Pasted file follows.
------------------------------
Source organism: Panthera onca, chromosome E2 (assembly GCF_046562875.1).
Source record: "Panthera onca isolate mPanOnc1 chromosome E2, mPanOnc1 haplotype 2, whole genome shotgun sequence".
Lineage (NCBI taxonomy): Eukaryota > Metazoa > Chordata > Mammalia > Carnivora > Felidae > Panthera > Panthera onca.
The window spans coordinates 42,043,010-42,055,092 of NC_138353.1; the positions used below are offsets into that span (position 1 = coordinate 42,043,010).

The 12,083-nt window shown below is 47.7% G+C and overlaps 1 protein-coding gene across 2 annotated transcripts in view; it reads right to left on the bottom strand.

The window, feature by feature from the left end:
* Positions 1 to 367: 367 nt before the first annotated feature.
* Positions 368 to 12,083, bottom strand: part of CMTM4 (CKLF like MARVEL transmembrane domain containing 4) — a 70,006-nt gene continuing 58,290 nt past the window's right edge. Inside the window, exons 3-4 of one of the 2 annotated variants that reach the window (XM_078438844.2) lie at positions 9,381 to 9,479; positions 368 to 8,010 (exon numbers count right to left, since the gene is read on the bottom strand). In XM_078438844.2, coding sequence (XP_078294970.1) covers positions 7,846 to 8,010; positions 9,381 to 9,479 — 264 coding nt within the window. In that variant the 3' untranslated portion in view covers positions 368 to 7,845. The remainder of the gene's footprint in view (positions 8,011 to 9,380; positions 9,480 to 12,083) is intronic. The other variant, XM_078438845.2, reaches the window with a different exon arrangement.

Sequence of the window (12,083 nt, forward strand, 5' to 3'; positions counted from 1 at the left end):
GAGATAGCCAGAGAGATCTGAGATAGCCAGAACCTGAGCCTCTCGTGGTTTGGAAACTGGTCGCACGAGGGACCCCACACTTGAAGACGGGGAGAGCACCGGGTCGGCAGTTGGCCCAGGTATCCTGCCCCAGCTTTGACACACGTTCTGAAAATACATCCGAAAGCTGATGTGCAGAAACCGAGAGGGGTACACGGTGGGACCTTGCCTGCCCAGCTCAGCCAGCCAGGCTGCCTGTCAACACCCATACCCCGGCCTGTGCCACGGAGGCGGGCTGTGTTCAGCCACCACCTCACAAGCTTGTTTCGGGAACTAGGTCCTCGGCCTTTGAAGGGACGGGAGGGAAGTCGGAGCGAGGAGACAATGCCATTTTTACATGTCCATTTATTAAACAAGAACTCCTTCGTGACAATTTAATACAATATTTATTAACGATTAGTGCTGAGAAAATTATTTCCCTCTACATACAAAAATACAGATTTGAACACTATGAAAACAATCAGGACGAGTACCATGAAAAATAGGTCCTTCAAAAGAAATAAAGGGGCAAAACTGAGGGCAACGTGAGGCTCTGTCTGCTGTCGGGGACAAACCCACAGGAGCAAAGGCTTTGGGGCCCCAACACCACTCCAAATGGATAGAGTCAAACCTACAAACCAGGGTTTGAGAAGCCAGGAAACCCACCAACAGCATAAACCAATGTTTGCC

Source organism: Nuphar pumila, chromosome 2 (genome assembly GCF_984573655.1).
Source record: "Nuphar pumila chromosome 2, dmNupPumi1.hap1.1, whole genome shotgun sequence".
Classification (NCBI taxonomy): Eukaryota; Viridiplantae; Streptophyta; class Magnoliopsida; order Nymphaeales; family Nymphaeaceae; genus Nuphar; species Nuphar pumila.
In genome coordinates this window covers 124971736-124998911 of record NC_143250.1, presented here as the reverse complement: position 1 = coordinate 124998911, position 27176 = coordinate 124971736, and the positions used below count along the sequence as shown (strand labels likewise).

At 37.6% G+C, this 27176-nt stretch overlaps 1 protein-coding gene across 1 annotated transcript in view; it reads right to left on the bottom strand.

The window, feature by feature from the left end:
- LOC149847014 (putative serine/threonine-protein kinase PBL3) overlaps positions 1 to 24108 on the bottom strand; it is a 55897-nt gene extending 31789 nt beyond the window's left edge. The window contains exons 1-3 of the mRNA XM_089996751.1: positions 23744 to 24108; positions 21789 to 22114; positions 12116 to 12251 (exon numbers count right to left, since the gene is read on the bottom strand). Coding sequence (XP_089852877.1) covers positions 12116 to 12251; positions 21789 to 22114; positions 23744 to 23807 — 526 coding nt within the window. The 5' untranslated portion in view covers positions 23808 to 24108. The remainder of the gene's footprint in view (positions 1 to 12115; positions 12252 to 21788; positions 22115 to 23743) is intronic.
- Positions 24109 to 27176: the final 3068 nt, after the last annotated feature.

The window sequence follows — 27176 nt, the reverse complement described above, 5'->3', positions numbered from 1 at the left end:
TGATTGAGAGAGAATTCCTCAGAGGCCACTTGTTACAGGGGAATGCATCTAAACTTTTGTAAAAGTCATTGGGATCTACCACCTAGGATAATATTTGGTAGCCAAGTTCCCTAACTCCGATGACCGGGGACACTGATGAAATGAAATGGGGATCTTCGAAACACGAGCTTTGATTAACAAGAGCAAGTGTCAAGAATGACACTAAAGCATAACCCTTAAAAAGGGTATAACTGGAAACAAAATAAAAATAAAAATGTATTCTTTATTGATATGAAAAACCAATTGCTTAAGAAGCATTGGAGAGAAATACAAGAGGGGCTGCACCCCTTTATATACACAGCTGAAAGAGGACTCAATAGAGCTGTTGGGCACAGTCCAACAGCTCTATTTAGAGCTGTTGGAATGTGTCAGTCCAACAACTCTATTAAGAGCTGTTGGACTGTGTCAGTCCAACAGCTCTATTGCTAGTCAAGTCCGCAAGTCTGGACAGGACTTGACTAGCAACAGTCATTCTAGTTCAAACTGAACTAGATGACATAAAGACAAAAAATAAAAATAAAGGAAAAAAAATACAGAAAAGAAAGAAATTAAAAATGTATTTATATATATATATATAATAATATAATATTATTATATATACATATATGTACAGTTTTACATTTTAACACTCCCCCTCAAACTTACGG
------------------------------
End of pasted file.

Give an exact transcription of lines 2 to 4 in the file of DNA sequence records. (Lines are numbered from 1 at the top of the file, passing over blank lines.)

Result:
Source record: "Panthera onca isolate mPanOnc1 chromosome E2, mPanOnc1 haplotype 2, whole genome shotgun sequence".
Lineage (NCBI taxonomy): Eukaryota > Metazoa > Chordata > Mammalia > Carnivora > Felidae > Panthera > Panthera onca.
The window spans coordinates 42,043,010-42,055,092 of NC_138353.1; the positions used below are offsets into that span (position 1 = coordinate 42,043,010).